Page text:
“The darts are made by using any lightweight, small diameter wood. Splits of River Cane or Bamboo work well. At home, using Bamboo skewers that you can purchase at your grocer works very well ... I prefer split, round diameter, straight grained hardwood. I like Locust best. Darts should be sharpened on one end and about 10 inches in length. Grind the point, rather than whittling it. It makes for a stronger, longer lasting tip.

“Fletchings should cover about 4 inches of the butt end and can be made from rabbit fur, cotton, thistle down, small bird feathers and some other plant downs. When choosing fletching material, keep in mind: a) The material must be just light enough to give drag to the dart to stabilize it but not outweigh the rest of the dart; and, b) It must also be light and fluffy enough to fill the chamber of your blowgun as air is pushed through from your breath, causing it to be propelled out and yet be able to lay down aerodynamically when exiting the blowgun. Small bird feathers work well, you must use ’fluffs,’ though, or very tiny feathers, not stiff spined feathers. I really like small turkey leg feathers. Tiny feathers must be tied in, layering one row on another as described with thistle down below.

“Which brings us to Thistle down. Thistle down is the material of choice. Get a bulb that is dried but not opened or catch them before they open and tie them shut and allow them to dry till you’re ready to use them. Native Americans would split a piece of cane and clamp bulbs between the two halves tied together until they were ready to use it. Remove the down carefully, keeping it flat and in one line. Carefully remove the seeds, brown chaff and rough up and soften the hard areas that held the seed, while keeping tightly clamped between your thumb and forefinger. Holding a length of cordage in your mouth, with the other end secured in a notch in the butt end of the shaft of the dart you are rolling, so one hand holds the dart shaft, while the other holds the thistle down. Secure the fletching material by wrapping it with the cordage catching just enough of an edge to hold it and allow it to fluff out as you move down the entire fletching area, feeding the down into the string as you go and tie off at the end.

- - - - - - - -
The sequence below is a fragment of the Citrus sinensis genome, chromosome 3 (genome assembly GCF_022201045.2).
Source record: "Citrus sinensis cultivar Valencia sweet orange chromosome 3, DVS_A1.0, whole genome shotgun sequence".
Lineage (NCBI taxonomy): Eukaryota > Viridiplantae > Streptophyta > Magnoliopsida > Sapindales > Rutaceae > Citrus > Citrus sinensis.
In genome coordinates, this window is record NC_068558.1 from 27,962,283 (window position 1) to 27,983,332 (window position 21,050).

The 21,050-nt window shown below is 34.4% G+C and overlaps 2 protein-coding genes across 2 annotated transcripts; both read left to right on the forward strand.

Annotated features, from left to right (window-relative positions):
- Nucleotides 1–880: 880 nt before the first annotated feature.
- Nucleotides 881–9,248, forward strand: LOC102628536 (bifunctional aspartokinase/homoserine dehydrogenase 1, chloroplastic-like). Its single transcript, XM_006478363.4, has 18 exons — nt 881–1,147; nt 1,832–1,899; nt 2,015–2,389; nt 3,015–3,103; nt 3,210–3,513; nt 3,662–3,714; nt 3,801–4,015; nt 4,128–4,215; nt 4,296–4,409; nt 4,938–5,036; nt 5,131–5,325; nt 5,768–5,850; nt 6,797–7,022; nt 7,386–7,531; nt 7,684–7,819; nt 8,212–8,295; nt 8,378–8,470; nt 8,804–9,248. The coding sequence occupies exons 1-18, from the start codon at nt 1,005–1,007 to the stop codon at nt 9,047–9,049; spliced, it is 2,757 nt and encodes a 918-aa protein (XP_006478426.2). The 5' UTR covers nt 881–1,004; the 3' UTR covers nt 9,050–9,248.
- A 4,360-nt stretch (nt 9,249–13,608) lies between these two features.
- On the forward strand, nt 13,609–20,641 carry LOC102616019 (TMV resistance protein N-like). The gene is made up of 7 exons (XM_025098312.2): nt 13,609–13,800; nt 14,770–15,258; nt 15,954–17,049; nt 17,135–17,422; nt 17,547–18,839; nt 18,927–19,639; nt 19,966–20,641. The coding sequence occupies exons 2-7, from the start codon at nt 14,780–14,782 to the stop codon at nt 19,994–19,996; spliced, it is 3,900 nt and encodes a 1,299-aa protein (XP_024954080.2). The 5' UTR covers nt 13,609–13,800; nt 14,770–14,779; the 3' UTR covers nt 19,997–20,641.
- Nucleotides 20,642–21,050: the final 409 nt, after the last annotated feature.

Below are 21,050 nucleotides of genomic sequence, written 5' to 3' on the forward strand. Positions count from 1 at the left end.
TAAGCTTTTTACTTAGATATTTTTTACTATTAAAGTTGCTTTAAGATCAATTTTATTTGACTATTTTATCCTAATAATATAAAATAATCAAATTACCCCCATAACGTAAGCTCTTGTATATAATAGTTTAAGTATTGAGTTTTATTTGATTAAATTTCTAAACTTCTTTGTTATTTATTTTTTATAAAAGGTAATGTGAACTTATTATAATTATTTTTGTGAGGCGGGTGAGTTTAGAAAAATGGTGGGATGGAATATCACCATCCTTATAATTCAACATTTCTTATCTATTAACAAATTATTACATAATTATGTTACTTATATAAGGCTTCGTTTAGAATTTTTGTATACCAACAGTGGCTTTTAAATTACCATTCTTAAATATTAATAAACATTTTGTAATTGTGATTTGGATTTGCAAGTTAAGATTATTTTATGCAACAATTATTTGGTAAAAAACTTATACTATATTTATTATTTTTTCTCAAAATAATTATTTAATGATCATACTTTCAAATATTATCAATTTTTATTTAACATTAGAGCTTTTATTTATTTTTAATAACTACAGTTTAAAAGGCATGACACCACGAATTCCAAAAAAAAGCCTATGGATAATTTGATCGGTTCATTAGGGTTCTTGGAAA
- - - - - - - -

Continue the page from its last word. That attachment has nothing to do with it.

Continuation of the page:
“The dart should slide in the blowgun easily but snug. It is placed in the end you will blow, flush, point first. The blowgun is held with both hands with the elbows resting on the chest and together. The dart is then blown with a sudden burst of air after aiming at the target.”


(George Ellison is a writer who lives in Bryson City. He wrote the biographical introductions for the reissues of two Appalachian classics: Horace Kephart’s Our Southern Highlanders and James Mooney’s History, Myths, and Sacred Formulas of the Cherokees. Readers can contact him at P.O. Box 1262, Bryson City, N.C., 287713, or at ellisongeorge@cs.com